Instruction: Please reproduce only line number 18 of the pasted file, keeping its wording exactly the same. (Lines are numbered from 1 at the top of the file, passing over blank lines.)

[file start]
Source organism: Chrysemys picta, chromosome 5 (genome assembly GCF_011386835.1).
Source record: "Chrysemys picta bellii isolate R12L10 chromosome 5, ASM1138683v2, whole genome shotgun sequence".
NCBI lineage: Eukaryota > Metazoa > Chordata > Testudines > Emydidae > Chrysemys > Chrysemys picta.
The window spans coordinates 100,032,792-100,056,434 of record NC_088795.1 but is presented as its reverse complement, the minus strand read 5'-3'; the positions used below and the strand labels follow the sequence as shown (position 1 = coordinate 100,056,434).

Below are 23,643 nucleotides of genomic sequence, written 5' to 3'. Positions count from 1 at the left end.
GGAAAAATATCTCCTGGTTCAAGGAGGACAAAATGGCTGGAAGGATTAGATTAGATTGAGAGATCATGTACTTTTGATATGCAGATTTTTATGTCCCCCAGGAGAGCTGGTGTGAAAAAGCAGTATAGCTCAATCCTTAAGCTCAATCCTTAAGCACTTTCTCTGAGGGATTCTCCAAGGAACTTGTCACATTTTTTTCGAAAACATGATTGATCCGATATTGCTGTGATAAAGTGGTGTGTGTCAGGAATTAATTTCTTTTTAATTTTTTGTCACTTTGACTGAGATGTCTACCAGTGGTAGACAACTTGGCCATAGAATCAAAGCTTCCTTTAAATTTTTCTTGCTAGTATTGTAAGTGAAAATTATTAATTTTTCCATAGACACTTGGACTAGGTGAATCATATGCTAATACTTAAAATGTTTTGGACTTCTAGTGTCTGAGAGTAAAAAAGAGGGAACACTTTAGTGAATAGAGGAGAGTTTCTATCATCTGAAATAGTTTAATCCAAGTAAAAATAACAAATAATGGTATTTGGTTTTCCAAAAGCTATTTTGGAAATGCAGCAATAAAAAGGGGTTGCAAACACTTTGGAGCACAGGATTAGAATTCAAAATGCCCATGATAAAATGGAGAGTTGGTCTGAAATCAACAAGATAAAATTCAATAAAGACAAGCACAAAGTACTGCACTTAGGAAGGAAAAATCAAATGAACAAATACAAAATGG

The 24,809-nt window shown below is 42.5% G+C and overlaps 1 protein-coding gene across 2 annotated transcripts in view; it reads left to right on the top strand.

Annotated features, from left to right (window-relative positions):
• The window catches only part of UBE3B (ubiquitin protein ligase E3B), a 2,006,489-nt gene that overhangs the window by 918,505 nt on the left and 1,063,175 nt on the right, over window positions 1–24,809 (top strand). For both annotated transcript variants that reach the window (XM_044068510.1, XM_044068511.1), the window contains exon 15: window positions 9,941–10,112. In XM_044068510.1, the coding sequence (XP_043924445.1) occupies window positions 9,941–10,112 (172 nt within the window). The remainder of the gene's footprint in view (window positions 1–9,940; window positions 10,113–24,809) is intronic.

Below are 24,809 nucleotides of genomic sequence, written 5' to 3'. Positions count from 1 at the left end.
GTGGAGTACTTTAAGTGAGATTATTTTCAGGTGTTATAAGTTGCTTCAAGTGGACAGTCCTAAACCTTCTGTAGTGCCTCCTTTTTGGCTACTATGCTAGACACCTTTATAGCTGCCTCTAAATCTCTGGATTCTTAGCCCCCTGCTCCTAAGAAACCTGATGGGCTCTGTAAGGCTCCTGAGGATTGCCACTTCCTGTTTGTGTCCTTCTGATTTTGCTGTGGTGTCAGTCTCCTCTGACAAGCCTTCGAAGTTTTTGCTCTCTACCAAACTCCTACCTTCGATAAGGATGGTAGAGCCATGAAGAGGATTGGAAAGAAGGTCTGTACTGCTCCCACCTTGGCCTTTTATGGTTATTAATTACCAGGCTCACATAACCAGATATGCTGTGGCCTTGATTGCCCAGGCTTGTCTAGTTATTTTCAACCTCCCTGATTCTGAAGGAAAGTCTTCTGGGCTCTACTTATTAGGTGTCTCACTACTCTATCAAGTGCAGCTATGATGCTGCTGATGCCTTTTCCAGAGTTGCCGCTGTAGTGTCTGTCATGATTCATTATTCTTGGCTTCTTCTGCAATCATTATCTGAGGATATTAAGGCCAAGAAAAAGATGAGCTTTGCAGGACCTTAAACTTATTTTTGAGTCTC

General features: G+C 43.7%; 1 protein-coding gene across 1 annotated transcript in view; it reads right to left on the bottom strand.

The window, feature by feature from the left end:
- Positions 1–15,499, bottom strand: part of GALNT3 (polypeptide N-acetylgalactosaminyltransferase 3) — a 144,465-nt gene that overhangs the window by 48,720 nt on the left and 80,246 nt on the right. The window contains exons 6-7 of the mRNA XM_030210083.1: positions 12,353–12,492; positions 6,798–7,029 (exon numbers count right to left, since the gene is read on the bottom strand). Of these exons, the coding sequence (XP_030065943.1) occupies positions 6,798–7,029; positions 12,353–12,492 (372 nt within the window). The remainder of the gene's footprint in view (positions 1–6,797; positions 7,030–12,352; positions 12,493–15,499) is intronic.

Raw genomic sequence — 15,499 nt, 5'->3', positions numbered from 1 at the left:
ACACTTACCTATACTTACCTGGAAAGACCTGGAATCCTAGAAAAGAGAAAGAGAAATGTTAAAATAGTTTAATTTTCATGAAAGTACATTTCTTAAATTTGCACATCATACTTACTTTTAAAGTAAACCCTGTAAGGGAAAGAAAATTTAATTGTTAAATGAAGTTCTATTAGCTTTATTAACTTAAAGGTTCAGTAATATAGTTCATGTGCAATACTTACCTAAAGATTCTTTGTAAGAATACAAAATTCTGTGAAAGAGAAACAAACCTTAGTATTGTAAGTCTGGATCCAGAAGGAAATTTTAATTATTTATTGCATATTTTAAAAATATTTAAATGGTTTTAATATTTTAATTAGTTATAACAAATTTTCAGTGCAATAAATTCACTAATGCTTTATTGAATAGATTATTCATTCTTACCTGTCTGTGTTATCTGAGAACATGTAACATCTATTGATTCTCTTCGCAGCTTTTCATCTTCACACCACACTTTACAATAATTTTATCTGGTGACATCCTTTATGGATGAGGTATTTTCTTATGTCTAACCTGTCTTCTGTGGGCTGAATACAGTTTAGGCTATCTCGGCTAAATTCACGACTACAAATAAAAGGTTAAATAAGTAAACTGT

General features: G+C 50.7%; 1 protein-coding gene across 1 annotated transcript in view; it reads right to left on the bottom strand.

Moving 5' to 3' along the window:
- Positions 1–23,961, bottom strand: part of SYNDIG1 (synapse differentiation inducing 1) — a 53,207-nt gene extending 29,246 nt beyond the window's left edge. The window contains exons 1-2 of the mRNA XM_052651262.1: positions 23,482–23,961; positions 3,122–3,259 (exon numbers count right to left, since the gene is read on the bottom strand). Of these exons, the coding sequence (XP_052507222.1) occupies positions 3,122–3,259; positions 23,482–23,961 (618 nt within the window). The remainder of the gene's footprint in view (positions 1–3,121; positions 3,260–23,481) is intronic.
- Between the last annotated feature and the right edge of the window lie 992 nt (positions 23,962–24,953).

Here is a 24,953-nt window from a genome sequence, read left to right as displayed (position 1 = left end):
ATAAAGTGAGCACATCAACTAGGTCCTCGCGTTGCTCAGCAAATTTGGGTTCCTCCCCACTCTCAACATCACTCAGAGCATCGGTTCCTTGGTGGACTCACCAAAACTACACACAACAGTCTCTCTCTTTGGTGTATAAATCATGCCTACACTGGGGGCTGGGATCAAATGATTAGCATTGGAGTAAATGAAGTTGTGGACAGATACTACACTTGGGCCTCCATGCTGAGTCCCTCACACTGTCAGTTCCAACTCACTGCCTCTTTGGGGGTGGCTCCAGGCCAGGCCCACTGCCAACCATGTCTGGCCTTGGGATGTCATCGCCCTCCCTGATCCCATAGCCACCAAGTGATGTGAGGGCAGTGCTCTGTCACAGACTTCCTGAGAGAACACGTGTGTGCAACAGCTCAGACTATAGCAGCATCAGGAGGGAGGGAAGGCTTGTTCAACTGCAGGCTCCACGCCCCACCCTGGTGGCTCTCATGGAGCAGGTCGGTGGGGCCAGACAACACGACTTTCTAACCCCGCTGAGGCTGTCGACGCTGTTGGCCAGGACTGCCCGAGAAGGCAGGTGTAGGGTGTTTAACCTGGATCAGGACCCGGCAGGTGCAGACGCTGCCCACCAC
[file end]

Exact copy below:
Moving 5' to 3' along the window: